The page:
Reclaimed wood furnitures are made from lumber that has been salvaged from barns, houses, or any old building that is being torn down. It is a great way to reuse a limited resource. Wood is, fortunately, a renewable resource, that is we can plant trees and like a crop, then can be harvested and replanted over and over again. The downside is that trees take a long period of time to grow.
Also, there is a tendency to plant groves of a specific type of tree as it is commercially easier to harvest trees of the same age and type. This leads to the possibility of disease or pests wiping out a specific type of tree due to their concentration.
By using reclaimed lumber, woodworkers are being eco-friendly with this resource as no new trees are harvested to make their tables and cabinets. This lumber would go to landfills or be burned if it was not salvaged. Working with this type of lumber has many pitfalls.
First, it is labor-intensive to carefully remove all the lumber in a building. Nails have to be pulled out and boards and beams removed without damaging them. The lumber needs to be sorted by both type and size.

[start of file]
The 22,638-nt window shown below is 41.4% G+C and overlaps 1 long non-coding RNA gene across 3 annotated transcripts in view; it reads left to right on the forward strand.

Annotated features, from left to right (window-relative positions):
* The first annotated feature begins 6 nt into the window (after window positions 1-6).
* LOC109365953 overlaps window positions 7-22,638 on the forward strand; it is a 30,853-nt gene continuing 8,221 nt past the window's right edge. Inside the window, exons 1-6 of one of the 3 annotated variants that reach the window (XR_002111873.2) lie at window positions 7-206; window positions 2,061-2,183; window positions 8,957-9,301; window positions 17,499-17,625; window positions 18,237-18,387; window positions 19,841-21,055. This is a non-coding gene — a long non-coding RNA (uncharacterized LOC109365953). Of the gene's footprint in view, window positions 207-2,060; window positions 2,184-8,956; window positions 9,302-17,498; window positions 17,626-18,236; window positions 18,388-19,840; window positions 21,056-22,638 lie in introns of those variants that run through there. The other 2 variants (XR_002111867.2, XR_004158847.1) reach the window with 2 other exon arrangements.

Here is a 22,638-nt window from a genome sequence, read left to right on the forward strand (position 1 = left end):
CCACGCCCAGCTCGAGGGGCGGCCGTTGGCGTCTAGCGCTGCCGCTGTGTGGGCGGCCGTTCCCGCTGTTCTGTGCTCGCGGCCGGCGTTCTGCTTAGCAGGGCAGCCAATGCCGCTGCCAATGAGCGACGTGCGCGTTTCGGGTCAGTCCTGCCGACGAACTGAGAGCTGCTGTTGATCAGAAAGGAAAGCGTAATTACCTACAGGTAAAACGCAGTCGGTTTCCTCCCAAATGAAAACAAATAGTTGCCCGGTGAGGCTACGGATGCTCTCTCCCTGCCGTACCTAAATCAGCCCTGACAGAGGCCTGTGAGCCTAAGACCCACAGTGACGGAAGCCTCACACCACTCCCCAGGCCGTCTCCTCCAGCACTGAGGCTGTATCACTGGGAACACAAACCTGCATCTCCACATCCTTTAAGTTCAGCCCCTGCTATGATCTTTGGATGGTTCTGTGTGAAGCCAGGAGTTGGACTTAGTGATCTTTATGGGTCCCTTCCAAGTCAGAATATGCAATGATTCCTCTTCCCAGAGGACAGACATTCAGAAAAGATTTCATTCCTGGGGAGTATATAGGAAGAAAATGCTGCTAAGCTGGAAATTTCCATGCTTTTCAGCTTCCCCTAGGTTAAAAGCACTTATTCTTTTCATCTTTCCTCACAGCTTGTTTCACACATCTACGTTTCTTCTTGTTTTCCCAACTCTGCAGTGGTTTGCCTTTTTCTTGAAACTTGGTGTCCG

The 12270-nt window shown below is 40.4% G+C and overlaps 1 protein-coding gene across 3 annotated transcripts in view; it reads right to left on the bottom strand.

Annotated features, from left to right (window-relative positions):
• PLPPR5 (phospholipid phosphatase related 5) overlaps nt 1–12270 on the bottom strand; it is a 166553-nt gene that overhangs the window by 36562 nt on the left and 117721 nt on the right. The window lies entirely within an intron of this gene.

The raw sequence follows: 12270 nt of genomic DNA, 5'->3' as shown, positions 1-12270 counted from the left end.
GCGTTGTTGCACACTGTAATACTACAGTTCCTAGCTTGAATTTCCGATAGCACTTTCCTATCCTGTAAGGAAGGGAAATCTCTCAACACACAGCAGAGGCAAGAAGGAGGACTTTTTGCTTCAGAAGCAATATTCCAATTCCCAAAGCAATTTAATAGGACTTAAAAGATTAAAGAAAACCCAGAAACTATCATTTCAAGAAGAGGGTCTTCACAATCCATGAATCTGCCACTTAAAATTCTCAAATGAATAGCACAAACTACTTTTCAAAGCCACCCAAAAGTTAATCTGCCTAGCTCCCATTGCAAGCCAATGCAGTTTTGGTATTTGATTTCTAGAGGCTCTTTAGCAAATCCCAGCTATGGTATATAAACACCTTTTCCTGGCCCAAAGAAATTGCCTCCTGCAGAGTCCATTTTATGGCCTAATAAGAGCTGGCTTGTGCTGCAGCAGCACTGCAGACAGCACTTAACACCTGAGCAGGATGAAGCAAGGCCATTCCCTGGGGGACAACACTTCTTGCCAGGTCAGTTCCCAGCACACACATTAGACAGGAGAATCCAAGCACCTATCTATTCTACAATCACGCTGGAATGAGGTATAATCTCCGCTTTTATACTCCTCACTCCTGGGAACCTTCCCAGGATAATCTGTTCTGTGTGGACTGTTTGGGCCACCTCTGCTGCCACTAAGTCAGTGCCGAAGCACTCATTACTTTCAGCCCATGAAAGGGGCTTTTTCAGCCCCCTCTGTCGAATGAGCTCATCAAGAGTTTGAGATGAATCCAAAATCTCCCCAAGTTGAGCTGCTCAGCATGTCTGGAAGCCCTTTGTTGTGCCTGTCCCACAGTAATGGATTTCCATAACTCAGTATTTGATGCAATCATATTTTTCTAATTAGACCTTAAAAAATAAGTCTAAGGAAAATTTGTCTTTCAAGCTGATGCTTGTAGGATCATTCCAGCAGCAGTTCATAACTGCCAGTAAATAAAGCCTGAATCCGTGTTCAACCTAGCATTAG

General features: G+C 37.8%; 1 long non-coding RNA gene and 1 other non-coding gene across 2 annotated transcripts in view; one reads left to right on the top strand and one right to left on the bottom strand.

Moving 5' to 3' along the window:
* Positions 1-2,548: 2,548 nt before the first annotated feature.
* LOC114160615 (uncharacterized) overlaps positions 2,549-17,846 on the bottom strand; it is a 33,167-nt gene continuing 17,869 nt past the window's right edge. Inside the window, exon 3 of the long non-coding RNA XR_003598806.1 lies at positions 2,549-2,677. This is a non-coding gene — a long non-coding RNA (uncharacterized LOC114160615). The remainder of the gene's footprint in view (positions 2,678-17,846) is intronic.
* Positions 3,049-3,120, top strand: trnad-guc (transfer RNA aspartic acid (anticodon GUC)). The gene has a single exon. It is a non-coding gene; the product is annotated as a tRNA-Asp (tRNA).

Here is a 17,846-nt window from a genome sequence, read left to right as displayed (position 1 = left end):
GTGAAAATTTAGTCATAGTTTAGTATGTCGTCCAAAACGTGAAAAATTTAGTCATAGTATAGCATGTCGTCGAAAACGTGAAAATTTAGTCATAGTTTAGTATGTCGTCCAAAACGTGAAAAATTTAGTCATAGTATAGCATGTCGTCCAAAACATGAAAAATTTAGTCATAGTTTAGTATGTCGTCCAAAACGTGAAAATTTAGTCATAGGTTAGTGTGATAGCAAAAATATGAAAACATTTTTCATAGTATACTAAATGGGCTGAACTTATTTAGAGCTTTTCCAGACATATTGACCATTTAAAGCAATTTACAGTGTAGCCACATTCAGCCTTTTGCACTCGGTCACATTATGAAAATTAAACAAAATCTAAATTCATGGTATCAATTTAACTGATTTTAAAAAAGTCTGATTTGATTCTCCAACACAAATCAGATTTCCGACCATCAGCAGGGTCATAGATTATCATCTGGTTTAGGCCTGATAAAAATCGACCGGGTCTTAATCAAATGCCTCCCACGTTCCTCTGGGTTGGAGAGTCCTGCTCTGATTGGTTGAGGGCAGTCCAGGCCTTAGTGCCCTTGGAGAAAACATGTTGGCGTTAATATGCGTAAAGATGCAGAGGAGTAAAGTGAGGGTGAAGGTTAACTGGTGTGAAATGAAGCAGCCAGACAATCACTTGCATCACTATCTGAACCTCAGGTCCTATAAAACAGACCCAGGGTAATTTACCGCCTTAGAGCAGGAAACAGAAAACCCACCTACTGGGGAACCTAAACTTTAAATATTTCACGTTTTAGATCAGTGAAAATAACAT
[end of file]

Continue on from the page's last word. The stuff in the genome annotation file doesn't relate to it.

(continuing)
Second, the wood craftsperson has to be able to pick and choose through the pile to find the wood that best suits the piece of furniture that he is making. They will need extra reclaimed lumber as the old wood will invariably have tear-outs or holes or splits that will have to be worked around, as well as taking into account the normal loss through milling and planing.
Often modern glues and techniques will have to be used to make the wood structurally sound. Marine epoxy is commonly used to hold the splits together in the boards. The woodworker has to inspect the whole surface of each board before running it through any of his machines. One missed nail can chip a planner blade. An expensive mistake.
Building the actual wood piece of furniture is much the same as using new wood once the old wood has been cleaned and sealed. As wood ages, it takes on rich tones of color. Using the reclaimed lumber, it has already developed the rich shades of color associated with cherry, maple, walnut, etc. So when the craftsman builds with this material the rich colors of the wood shine through in the finishing for Reclaimed wood furnitures.
Although using wood from buildings being torn down is eco-friendly it should be considered a finite nonrenewable resource. There are a limited number of barns and buildings that when torn down will yield good quality lumber. Buildings today are built with plywood and sheet steel which won’t be used for furniture in the future.
There are only a few artisan woodworkers that are willing to put the time in and have the skill to work with reclaimed lumber to create heirloom-quality solid wood furniture. To see some stunning examples of what can be made see our online shop.
Reclaimed Wood Furnitures
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